We chat to Sherlock actress Amanda Abbington, who talks about her new role in Abigail's Party coming to the Oxford Playhouse.
Why do you feel Abigail's Party has endured?
I think Mike Leigh is one of our finest creators and directors and it was such an iconic play in the 1970s. Alison Steadman made it such an iconic part and the writing is so strong, the subject matter is so strong and it's a lovely period piece.
What are you most looking forward to about playing Beverly?
It's about getting the essence of Alison, because you can't get away from how she created the character, but also finding my own take on her and trying to make her a little bit different to Alison. But you can't get too far away from her because it's her words and her creation. It's about paying homage to Alison and the character plus it's such an amazing role because Beverly is flawed and funny. I'm looking forward to delving into all that.
What stops her from being a complete monster?
I don't think she's a monster at all. She's just a bit ham-fisted in how she talks to people and how she reacts. She's just not very good in social situations but she thinks she's a genius in social situations and I think that's what is so funny.
Can you relate to her in any way?
I think so, yes. I relate to her sense of humour and I relate to her wanting everybody to have a nice time. I also like her freeness; she loves music and dancing and I get that.
And in what ways is she completely different to you?
I would never speak to people the way she does. She speaks to her husband Laurence really badly and she tells Ange how to wear her lipstick. I would never dream of doing that – I would never dream of telling people what they should be doing. I'm far more likely to just let people get on with it.
Are you a Donna Summer or Demis Roussos fan, like Beverly is in the play? Are they on your playlist?
Donna Summer definitely. I'm not sure about Demis Roussos though. That might be one step too far. He was on my mum's playlist so I remember growing up listening to him.
How are your 70s fashions in the show?
I'm getting a beautiful off-the- shoulder dress made, which I'm very excited about. I do like the 70s era for fashion and I have some 70s stuff that I wear.
Have you rewatched the original TV version with Alison Steadman or have you avoided it?
I used to watch it all the time. When I was at drama school it was one of my favourite things to watch and I've got the DVD. I haven't avoided it – in fact I watched it again recently. I hadn't seen it for years so I wanted to go back to it, not as a reference but just to revisit that period and what it was like. It was really lovely watching it again actually and it really stands the test of time. It's so brilliant and as a stand-alone piece of theatre it's pretty special. Everybody in it is just brilliant.
What do you think makes Mike Leigh such a revered dramatist?
Because he taps into the working class ethic and he taps into human nature and he reveals a lot of stuff about people which I think is really interesting. He's all about character and relationships and that's fascinating to watch. You feel like you're watching a slice of life and I always think that's far more interesting – people's flaws and interactions. It's a interesting idea and he manages to do it beautifully and easily. The heartbreak, the pathos, the humour and the love in people... He's brilliant at drawing that out.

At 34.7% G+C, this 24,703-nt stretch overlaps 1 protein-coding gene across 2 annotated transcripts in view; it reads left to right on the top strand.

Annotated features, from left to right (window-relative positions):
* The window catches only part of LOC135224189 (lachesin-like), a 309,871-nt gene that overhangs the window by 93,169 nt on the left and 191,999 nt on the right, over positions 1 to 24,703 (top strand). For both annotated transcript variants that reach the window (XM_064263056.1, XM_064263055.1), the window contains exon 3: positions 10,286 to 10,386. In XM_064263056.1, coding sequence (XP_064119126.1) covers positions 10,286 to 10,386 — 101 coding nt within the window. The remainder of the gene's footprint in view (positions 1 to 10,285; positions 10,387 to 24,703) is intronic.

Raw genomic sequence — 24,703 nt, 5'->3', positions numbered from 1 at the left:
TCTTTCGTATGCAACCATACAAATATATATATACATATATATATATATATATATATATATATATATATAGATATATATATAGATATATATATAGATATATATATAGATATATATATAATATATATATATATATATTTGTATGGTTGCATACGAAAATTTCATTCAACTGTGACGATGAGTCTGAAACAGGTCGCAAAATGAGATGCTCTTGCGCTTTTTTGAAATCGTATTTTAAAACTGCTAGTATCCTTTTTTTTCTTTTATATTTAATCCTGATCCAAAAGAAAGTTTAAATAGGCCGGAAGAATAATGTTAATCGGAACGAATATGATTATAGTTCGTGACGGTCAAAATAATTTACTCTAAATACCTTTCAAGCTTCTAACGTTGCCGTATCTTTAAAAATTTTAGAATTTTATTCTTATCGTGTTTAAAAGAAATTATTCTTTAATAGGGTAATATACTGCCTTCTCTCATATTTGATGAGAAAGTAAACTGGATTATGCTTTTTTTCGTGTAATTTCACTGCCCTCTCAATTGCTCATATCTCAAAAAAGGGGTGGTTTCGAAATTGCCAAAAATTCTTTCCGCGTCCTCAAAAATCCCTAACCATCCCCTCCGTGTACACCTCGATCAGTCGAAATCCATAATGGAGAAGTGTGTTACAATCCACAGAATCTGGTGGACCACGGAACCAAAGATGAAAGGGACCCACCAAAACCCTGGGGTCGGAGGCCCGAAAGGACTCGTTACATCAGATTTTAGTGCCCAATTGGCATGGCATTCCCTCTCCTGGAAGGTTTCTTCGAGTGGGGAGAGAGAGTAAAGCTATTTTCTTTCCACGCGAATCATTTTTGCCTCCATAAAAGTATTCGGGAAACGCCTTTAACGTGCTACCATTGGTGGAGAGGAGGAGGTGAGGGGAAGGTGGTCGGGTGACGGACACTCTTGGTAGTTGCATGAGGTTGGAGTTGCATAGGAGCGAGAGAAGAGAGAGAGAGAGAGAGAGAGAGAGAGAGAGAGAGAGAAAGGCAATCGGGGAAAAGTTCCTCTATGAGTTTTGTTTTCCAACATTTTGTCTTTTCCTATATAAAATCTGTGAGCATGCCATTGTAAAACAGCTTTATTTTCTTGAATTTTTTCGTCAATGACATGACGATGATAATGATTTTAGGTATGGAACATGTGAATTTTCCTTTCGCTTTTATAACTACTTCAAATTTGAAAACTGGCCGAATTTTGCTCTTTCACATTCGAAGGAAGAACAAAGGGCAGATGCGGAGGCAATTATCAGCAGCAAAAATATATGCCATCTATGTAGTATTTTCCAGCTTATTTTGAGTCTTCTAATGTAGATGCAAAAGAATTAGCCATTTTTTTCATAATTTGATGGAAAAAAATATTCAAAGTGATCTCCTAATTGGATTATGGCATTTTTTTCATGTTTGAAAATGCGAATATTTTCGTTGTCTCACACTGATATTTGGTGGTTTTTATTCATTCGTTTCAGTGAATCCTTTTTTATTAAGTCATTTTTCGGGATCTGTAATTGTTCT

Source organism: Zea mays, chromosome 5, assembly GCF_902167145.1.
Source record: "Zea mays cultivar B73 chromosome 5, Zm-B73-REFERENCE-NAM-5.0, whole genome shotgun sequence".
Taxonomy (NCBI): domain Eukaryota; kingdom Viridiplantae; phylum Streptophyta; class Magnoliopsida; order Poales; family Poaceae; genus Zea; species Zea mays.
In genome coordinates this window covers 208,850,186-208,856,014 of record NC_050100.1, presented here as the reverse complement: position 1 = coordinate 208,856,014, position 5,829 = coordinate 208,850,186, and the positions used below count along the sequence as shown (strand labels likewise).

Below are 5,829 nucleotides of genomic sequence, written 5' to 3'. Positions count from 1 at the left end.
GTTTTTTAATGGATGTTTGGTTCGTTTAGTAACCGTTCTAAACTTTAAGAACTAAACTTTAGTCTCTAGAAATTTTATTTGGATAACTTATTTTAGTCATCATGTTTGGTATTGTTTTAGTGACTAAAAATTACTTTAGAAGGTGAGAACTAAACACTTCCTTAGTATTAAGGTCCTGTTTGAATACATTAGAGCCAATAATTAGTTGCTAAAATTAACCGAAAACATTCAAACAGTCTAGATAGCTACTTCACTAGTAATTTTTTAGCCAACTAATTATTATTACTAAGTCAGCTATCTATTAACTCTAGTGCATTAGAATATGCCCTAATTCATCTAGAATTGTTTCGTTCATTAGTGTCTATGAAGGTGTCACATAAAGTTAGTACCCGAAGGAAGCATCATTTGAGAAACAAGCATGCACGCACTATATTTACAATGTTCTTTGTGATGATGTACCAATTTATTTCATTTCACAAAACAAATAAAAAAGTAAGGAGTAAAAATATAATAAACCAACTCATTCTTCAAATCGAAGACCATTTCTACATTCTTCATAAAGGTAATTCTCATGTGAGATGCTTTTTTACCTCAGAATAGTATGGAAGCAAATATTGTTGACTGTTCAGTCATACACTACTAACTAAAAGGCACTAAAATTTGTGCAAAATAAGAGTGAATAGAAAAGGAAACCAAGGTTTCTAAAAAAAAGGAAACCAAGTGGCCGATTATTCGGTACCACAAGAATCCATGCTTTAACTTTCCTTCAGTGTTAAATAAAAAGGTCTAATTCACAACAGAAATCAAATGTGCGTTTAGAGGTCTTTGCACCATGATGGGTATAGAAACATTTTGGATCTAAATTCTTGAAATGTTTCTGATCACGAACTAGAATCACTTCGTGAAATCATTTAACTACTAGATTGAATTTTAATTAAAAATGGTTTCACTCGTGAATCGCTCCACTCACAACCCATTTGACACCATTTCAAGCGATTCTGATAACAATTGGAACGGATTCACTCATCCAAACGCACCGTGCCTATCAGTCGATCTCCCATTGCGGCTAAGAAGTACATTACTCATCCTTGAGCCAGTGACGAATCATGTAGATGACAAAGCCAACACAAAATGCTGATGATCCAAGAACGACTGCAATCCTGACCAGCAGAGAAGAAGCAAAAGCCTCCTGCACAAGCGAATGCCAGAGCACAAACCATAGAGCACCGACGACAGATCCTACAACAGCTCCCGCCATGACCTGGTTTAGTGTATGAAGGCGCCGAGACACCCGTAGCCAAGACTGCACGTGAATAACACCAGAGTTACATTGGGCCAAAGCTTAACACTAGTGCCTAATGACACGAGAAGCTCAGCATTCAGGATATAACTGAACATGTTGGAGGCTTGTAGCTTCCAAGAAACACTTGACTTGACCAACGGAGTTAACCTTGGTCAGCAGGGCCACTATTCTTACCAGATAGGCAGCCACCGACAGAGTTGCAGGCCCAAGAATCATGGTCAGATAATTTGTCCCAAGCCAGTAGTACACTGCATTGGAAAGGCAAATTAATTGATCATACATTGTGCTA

Having done a lot of TV recently, what are you most looking forward to about being on stage?
[Laughs] Nothing. I'm really nervous about it. I'm terrified. I haven't done it for, like, two years so I'm absolutely dreading it. But I have to do it because I really wanted to do a piece of theatre. It hones your acting muscle and my acting muscle needed a bit of exercise so when this gift of a part came along I thought You only live once so you have to be bold and brave and you have to take it on because you're going to be playing Beverly, which is just an amazing role. It's about taking it, embracing it, running with the fear and anxiety and seeing what happens. But I'm absolutely terrified. How will I conquer the nerves? [Laughs] I might just do it completely drunk, going on stage completely hammered like some of the old actors used to in the 1940s.
Do you have any pre or post-show rituals?
It depends on each job. I don't have a specific thing I do beyond warming up and having a bit of time on my own before the show. Then after the show if I've got people in the audience. I'll go and see them, then I'll have a drink with the cast. This cast is amazing. They're so easy and fun and they're a lovely group of people so hopefully we'll hang out together and have a nice time.
Given how nice they are is it hard to be mean to them on stage?
It is, yes. They're so lovely that after each rehearsal I'm like I'm really sorry, I'm not like that really.
What are your house party dos and don'ts?
Good music, a varied selection of drinks and proper food rather than just nibbles. And the host shouldn't get drunk, go upstairs and fall asleep at 10pm, which is what my dad used to do. He'd get so drunk, go upstairs and not come down again. My mum would asking where he was and he'd be upstairs snoring.
The show comes to Oxford Playhouse from Monday April 3 to 8. Tickets for the show can be booked by visiting www.oxfordplayhouse.com. The tour then goes to Cambridge Arts Theatre from Monday April 10 to 15. For more details on these dates, visit www.cambridgeartstheatre.com.